Late afternoon around the blossoming gardens and peaceful rooms of Phnom Penh National Museum, dance is in the air. While the graceful dancers of Cambodian Living Artsperform on a stage set beneath the trees, the recently opened exhibition of Anders Jiras' work on the Royal Ballet of Cambodia attracts schoolkids, tourists and art lovers of all age and walk of life. And behind the glass cases hosting the Museum's rich collection, sculptures and moldings reflect some of the 700 documented hand gestures of the Khmer traditional dance repertoire.
This selection of carefully printed pictures -- out of the thousand photos Anders has been taking since he discovered the Khmer performing arts some sixteen years ago, from village romveng dances to the elaborate tradition embodied by the Royal Ballet -- invites to a journey through the recent apportations by Princess Norodom Buppha Devi, the Ballet's Art Director.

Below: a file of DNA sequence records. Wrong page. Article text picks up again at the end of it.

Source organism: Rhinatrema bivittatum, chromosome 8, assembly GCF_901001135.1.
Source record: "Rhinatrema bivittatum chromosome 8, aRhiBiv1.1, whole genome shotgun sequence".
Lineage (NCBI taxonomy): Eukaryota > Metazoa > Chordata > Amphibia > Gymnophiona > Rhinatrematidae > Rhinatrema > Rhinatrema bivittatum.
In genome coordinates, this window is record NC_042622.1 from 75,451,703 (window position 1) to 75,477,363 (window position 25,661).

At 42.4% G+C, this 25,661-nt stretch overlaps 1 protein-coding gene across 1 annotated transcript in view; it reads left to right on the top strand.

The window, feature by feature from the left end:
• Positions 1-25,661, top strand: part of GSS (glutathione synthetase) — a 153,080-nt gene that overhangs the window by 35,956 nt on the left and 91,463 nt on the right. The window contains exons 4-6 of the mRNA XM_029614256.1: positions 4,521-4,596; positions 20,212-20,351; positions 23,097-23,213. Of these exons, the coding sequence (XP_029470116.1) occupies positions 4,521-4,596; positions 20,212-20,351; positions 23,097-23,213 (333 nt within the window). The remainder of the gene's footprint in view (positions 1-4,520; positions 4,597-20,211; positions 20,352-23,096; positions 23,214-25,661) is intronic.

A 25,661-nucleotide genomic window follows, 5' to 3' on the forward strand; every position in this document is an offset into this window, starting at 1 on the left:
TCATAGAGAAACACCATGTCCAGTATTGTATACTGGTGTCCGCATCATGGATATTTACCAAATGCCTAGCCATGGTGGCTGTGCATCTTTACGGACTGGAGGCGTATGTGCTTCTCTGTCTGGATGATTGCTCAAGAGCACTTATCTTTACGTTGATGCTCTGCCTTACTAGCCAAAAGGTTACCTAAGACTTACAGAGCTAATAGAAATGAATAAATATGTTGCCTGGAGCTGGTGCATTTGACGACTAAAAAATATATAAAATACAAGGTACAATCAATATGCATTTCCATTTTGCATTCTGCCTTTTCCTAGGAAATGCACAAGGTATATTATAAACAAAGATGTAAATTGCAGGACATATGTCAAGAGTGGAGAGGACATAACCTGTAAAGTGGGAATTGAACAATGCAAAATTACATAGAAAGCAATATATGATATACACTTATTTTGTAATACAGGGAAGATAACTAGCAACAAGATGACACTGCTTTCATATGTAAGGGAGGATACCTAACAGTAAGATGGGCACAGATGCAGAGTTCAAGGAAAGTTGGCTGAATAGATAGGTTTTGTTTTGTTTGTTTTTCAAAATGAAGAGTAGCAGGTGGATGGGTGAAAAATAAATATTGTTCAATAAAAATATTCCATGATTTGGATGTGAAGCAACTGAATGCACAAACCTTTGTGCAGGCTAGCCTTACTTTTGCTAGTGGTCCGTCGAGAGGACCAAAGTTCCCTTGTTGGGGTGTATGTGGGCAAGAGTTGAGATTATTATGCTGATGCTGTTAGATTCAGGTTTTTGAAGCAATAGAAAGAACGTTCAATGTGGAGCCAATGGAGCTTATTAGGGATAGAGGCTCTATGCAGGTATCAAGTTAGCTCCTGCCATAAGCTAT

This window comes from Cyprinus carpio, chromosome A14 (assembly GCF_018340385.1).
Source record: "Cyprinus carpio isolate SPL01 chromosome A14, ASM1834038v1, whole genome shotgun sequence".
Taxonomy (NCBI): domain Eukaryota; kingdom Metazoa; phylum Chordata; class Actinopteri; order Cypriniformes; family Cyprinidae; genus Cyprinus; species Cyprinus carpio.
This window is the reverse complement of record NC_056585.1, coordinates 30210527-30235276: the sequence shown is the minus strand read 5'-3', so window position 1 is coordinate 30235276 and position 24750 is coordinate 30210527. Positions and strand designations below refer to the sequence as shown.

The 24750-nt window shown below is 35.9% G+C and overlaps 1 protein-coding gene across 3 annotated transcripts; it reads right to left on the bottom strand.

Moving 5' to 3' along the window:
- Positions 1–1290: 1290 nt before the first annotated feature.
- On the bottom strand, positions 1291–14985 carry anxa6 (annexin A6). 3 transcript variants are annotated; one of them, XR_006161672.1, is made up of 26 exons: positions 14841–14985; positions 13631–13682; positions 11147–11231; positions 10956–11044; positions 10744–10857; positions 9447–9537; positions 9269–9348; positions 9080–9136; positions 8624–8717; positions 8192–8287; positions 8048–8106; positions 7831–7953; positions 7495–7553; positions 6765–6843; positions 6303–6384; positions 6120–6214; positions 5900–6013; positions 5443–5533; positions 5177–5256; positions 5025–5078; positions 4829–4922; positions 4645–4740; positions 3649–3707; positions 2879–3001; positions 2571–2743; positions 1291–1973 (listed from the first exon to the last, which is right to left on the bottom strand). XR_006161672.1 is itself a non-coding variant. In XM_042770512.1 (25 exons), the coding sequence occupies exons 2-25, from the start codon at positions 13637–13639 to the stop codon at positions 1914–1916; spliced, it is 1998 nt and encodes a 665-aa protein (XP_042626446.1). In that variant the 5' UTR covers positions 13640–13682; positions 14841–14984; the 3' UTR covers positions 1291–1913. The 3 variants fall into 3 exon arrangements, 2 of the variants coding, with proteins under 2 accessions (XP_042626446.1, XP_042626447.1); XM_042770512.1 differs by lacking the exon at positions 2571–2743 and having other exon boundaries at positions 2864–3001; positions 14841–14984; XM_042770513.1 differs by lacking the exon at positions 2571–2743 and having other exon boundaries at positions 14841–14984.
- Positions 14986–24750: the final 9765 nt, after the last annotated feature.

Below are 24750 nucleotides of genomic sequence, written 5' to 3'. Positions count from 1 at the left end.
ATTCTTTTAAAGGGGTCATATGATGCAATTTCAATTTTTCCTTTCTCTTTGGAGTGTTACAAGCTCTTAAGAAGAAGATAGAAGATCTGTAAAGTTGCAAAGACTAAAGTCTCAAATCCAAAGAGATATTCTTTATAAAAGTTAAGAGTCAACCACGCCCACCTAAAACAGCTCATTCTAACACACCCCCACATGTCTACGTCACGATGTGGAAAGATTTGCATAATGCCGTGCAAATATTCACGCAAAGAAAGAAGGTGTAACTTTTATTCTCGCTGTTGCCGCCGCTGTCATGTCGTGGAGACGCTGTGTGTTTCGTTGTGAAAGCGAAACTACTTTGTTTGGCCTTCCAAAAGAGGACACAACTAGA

In the last decade, choreographies, costumes and staging have reflected the Princess' and ballet mistresses' revisitation of the classical repertoire. From the first European tour of the legendary ballet during King Sisowath's rule to the innovation encouraged by Queen Kossamak (when male dancers were invited to join the Ballet), to the rebirth of the art after the 1970s and 1980s dark years, this remarkable rejuvenation of a timeless art is still on its way.
And what a better venue for such a powerful visual evocation that the National Museum? His founder and first curator, George Groslier, exquisitely sketched the Royal Ballet dancers in 1911, when these sacred artists were restricted to the Khmer Royal court's confines. Eleven years later, he was allowed to photograph some of them, leaving us a precious account of the way the ancestral art was then performed. And he wrote an inspired essay on the Khmer Royal dancers' training and uniqueness, where he noted: "This is all about flexibility and memory". About perfecting physical skills to express something above physicality.
- To learn more about the history of Khmer dancing, read several essays and studies on the Angkor Database website, including the insightful "Dance as Devotion" by movement artist and researcher Chloe Chotrani
- Anders Jiras' photo prints can be purchased, inquiries here
- Exhibition at The National Museum is on till 20 April, 2019